I am surprised to hear such strong language coming from the right hon. Gentleman. That has certainly not been my experience when dealing with the Secretary of State or other Ministers in the Department of Health and Social Security. They have always treated myself and, as far as I know, other hon. Members with the utmost consideration and courtesy. I know of the right hon. Gentleman's concern about the drugs to which he referred. I shall approach my right hon. Friend the Secretary of State and ask him to look into the matter.

Mr. Stokes

Will my right hon. Friend allow time in the near future for hon. Members who are members of the European Parliament to give an account of what they have been doing over the past year, and to say what they believe their role to be?

Mr. St. John-Stevas

I am sure that there will be an opportunity for what, I imagine, would be a fairly short debate.

Mr. Palmer

When the House resumes after the recess, will the Leader of the House arrange, as a matter of urgency, a debate on the location of the first Inmos production unit in Britain? Ministers could then give an explanation about the present prolonged and dangerous delay.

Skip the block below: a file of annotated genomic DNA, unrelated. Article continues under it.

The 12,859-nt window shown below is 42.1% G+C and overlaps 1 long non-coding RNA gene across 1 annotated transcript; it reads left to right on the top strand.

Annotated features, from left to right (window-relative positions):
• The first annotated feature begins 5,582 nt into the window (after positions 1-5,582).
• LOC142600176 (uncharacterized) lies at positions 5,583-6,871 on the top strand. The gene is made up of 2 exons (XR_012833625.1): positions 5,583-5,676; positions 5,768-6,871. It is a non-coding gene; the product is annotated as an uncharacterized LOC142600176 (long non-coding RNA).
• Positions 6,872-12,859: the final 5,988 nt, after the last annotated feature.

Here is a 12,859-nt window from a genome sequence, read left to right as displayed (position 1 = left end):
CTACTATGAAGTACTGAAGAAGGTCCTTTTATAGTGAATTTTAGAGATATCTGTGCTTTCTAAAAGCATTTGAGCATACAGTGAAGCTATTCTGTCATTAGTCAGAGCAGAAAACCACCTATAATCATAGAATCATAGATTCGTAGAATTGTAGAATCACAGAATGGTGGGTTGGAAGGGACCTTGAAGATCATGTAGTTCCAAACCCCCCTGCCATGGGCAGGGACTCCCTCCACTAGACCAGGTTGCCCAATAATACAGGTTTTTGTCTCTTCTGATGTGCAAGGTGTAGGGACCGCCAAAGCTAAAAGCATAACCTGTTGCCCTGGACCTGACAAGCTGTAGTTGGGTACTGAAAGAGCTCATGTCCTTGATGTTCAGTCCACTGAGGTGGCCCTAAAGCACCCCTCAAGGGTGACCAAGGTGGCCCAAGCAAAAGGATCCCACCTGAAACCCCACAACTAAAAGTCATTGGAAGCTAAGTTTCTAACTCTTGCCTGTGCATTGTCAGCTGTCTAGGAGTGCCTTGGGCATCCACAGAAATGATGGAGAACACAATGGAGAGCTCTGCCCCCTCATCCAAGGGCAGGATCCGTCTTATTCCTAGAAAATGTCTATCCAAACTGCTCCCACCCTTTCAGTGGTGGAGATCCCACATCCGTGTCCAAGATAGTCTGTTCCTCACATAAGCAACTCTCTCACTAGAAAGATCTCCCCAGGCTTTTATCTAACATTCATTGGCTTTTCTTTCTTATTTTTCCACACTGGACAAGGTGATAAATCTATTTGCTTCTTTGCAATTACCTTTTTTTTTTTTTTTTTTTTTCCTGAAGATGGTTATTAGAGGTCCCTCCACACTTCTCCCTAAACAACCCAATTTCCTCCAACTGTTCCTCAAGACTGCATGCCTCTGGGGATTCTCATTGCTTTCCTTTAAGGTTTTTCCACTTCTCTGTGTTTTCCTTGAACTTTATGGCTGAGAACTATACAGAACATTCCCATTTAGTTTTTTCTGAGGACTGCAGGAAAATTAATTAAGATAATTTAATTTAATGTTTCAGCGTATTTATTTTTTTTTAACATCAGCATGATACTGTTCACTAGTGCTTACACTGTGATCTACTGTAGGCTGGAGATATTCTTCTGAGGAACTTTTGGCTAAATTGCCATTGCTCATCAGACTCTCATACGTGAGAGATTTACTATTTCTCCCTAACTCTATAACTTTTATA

Mr. St. John-Stevas

That is a most important subject. I shall convey the concern of the hon. Gentleman to my right hon. Friend the Secretary of State for Industry.

Mr. Crouch

On a point of order, Mr. Speaker. I am concerned that you should seek to terminate early one of the most important events that takes place in the parliamentary week, namely, the determination by the House of what can be discussed in the coming week. One of the disadvantages of the House is that we work from week to week and not from month to month, or longer. I know that you, Mr. Speaker, are rightly concerned with the progress of business in the House, if not with the business itself—that is the business of the Government Front Bench. I am concerned that you should terminate the rights of Back Benchers to raise matters with the Government—

Mr. Speaker